The Human Cost Of Animal Rights Violence

We have long known that the lunatic fringe of the animal rights movement will stop at nothing — including the law — to achieve their goal of “total animal liberation.” Trying to prevent Americans from ever enjoying a hamburger again, groups like the Animal Liberation Front (ALF) happily attack restaurants, research labs, and even farms.

If anyone can attest to the despicable actions of the ALF, it’s Dr. Mark Blumberg, a researcher from the University of Iowa, whose lab was destroyed by the ALF in November 2004. Writing an article in The Washington Post, Blumberg describes the “human cost” of the ALF attack:

Imagine the horror of walking into your office at work, as one of my young colleagues did, to find computers, books and personal effects (such as ultrasound images of your unborn child) soaked in acid. Then, imagine having to don a chemical protection suit for several days and sift through multiple 55-gallon drums filled with acid-soaked papers, photocopying those that are still readable as they crumble in your hand.

Unfortunately, the attack on the building is where our story begins, not ends. For what followed was a series of well-orchestrated harassments. First came the e-mailing of a communique to the media, detailing the crime and the rationale for targeting our facility and the individuals who work there. Each of us was singled out for derision; I was colorfully described as having a “famously deranged mind” because of my research on the similarities between the high-pitched squeals of infant rats and the life-sustaining grunts of human preemies in respiratory distress.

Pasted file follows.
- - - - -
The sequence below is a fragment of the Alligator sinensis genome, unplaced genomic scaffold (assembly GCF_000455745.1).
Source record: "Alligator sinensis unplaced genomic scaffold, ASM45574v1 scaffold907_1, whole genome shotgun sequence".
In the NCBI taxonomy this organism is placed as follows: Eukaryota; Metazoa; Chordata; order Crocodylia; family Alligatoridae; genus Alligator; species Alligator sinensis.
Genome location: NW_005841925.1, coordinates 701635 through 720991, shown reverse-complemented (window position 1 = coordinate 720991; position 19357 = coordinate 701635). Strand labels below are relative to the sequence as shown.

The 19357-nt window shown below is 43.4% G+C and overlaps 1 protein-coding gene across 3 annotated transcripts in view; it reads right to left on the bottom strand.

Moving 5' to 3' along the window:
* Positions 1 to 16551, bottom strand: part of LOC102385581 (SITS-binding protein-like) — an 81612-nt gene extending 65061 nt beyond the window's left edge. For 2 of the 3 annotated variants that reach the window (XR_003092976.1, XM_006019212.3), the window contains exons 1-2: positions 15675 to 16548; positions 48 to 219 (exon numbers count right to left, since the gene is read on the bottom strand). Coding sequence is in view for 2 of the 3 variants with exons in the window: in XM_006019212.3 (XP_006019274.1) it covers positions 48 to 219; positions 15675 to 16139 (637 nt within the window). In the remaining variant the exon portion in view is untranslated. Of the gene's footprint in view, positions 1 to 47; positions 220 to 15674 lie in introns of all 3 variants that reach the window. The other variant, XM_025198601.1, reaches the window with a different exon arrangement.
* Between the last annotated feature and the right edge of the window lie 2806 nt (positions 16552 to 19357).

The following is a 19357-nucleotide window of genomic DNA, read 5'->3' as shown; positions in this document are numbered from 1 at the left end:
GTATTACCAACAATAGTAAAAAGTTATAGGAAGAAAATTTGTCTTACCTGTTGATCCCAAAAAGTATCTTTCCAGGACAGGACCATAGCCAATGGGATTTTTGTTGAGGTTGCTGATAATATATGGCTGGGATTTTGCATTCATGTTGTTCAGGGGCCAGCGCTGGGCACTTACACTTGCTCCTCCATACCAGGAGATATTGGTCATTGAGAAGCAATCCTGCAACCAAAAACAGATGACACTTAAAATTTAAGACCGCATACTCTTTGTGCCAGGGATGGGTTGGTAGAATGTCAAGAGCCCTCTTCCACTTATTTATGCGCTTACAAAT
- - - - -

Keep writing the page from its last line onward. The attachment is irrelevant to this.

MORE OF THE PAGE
Some of ALF’s statements produced the desired chilling effect: “Let this message be clear to all who victimize the innocent,” the e-mail read. “We’re watching. And by axe, drill, or crowbar — we’re coming though your door. Stop or be stopped.” Later in that document, the brazen and indiscriminate nature of their threat was revealed when, after noting “the established link between violence towards animals and that towards humans,” they listed “as a public safety measure” our names, our spouse’s names, home addresses and phone numbers, as well as information about our students.

Discussing a recent Senate hearing on the state of animal rights and eco-terrorism (which included testimony from CCF), Blumberg also highlights our research connecting PETA and other above-ground organizations to the movement’s violent underbelly:

Critics have pointed out financial donations, overlapping personnel and supportive public statements that raise questions about a possible relationship between above-ground groups such as People for the Ethical Treatment of Animals (PETA) and fringe groups like ALF.

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